So I waltzed away with 889 in a shade under half the time available (105 minutes out of 215 – I know some do better than that but I was well pleased with the result). Finally gave me my MCSA:Messaging and only two more to go (293 and 294) to MCSE.

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Microsoft Certified Application Specialist times five

MCAS logo I took five MCAS exams on Friday and passed them all. Some were easier than others, as always, but overall I found them a lot less stressful than when I took four on the same day to get the Microsoft Office Specialist:Master qualification.

Overall I like the way the Office exams work – the real application (minus the help!) running in the top half, and the questions at the bottom. Each question has a few tasks to complete, and you are measured on the end result, not how you got there.

This is a much better test of real-world ability to use the software than any multiple-choice questions can ever hope to be. Yes, it means that you could take a few wrong turns, and click on some irrelevant buttons before finding the thing you were looking for, but you can do that in real life too. The exam is limited to 50 minutes, so you can only afford to do this on a handful of questions, and you need to be able to make up the time on other questions by reading it once and going straight to the correct feature or function.

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Industry Insiders article – Don’t Secure Your Documents!

An article I wrote for Microsoft’s Industry Insiders blog site has just been published.

This week I was asked by the IT support guy who works for one of my clients about how a user could put a password on a document. Since I am both their external consultant and their MS Office trainer, I was the right person to call.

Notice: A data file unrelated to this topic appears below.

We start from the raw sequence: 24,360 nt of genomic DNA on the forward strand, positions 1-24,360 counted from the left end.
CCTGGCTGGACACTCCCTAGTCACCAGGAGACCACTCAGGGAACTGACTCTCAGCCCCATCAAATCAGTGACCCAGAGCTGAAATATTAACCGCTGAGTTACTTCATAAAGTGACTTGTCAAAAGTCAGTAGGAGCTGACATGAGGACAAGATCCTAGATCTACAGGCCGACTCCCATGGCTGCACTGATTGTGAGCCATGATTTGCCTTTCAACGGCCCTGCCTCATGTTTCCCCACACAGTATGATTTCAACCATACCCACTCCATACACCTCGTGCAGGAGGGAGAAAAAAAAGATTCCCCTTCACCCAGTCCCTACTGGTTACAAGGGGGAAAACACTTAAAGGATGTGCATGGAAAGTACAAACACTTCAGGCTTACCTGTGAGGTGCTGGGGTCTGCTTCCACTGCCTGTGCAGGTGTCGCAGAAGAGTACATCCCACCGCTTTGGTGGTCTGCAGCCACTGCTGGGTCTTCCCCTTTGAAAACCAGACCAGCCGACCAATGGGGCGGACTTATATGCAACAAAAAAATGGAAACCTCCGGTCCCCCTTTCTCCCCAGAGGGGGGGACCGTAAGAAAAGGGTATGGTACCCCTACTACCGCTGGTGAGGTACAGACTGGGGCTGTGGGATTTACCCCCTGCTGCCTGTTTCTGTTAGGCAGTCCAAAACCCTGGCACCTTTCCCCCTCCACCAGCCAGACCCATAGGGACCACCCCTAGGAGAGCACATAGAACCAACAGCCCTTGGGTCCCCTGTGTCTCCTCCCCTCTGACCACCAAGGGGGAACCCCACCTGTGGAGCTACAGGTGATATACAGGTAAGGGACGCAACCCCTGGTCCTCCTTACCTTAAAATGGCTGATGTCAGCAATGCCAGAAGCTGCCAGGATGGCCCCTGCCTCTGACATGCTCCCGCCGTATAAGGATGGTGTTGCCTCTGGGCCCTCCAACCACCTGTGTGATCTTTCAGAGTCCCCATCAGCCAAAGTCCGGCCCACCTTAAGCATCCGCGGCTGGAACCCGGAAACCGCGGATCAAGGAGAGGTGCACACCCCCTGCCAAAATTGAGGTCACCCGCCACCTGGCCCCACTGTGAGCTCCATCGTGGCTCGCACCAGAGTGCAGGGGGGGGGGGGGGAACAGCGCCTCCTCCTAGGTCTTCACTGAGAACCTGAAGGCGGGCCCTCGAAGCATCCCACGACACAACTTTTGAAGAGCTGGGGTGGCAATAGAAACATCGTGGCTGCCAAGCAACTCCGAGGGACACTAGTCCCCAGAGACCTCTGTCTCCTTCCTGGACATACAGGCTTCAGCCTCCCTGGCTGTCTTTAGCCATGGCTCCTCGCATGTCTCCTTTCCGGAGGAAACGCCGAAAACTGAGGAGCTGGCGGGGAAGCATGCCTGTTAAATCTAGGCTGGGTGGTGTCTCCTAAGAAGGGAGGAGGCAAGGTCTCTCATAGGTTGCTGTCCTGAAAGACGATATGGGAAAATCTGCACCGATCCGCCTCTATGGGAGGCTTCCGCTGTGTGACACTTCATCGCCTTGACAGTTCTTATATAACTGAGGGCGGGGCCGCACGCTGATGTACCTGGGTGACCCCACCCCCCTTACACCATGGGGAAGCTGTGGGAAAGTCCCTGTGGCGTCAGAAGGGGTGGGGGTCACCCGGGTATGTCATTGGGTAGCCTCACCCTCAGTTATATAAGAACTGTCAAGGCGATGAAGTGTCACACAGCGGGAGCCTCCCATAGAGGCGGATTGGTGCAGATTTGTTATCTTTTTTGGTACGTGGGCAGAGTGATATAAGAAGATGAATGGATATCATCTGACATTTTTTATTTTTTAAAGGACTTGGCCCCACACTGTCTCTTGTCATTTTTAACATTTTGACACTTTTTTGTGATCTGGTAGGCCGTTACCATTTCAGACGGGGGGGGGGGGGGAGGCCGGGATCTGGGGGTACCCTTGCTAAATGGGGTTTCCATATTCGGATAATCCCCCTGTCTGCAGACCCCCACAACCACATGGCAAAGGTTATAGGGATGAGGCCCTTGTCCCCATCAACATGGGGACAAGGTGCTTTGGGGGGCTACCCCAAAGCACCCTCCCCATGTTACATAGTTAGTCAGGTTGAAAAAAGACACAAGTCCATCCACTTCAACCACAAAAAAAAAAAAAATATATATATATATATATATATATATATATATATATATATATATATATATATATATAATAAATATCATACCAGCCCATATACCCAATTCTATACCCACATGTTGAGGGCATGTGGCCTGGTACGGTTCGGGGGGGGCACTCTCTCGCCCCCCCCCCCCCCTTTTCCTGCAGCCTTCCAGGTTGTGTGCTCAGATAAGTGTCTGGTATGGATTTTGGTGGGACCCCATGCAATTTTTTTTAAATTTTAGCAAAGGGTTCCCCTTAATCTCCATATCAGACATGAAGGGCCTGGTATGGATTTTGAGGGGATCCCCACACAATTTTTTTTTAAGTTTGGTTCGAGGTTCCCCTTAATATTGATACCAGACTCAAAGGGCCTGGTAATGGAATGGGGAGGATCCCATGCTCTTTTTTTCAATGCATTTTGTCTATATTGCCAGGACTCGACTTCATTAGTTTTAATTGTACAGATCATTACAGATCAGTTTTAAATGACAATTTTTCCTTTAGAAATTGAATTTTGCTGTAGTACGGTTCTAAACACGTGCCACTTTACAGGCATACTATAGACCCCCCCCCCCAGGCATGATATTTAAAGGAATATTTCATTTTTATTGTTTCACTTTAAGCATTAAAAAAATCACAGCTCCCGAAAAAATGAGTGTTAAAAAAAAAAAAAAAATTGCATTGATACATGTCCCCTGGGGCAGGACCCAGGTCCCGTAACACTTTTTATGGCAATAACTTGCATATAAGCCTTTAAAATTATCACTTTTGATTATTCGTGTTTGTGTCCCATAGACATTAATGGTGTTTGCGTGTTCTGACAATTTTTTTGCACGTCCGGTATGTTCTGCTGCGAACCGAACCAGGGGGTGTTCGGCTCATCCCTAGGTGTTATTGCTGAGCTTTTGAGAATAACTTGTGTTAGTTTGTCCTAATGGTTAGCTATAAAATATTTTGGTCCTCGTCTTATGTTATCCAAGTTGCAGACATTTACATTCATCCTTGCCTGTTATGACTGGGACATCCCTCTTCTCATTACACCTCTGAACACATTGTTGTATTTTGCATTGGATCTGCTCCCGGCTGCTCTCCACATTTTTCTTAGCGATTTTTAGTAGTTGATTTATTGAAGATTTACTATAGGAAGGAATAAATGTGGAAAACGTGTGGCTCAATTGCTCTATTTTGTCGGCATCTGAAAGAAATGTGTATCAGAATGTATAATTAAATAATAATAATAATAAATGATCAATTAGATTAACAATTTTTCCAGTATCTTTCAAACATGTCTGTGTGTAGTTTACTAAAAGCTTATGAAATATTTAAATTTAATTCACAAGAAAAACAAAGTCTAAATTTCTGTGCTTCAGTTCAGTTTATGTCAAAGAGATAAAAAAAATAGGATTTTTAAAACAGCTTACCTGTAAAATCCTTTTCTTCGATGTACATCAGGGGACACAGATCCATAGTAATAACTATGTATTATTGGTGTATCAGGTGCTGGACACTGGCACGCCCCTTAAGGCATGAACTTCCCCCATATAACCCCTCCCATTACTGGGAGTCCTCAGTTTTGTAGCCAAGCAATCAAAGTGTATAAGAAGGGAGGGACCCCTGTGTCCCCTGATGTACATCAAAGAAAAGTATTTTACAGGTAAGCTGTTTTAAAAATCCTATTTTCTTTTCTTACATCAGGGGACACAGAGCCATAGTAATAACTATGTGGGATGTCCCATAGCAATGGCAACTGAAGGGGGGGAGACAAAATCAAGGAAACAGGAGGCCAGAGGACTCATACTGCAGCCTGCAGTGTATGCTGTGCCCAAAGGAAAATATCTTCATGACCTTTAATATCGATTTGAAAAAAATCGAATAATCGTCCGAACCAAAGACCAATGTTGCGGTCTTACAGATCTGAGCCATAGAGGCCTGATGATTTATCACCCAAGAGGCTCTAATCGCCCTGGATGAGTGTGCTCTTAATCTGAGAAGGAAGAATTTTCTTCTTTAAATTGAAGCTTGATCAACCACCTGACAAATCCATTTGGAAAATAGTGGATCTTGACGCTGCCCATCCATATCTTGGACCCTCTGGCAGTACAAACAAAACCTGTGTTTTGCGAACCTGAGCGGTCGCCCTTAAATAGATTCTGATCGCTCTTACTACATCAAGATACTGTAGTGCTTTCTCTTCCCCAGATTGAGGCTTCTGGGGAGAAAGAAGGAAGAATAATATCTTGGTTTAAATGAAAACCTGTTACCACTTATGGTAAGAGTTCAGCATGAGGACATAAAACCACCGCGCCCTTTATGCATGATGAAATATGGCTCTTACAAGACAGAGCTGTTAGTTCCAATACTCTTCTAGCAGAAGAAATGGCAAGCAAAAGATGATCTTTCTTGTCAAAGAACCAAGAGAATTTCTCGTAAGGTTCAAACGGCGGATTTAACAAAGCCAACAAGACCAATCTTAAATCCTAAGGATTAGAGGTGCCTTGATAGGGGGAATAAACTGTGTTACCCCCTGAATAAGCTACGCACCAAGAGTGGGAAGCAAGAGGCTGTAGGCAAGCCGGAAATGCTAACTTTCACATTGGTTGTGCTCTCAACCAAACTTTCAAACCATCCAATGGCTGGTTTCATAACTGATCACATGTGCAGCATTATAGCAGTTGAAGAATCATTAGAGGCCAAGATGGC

To me this question is always a red flag as it implies that the user does not understand the places which already exist for them to save documents in such a way as to give access to the correct group of colleagues (or just themselves). My answer was therefore “I’ll show you how to do it for the sake of argument, but you should tell the user that they should not do this”.

Read the whole of this article about a proper approach to document security and avoiding mere security theatre.

The Industry Insiders site looks at various topics affecting corporate IT, with a slight lean towards information security, which is unsurprising since it is maintained by IT Pro Evangelist for Security, Steve Lamb (and evangelist manager Eileen Brown)

How many people share your Microsoft qualifications?

When I am revising hard to pass my various exams I often get asked by friends and family “so what exactly does this qualification mean?”

The implied question is “how special is this?” or “how many millions of others already have one of these?” to which I never had an answer because Microsoft never provided one.

Now I can answer these questions as Microsoft have posted a page listing all the major technical qualifications such as MCP, MCSA, MCSE, MCSD and MCDST along with the number of people who hold each one. Obviously some people get counted several times for their MCP, MCSA and MCSE (for example), but it is still a useful indication of how you compare to others. They have said this page will be updated monthly, and should soon include all the new Vista and Exchange 2007 MCITP stuff.

As things stand at the moment this means that when I pass my 70-291 (hopefully very soon) I will be one of about 42,000 people in the world with an MCSA:Messaging (2003).

I’m not sure how special that makes me feel, but it is certainly a step up from being one-in-two-million vanilla MCPs.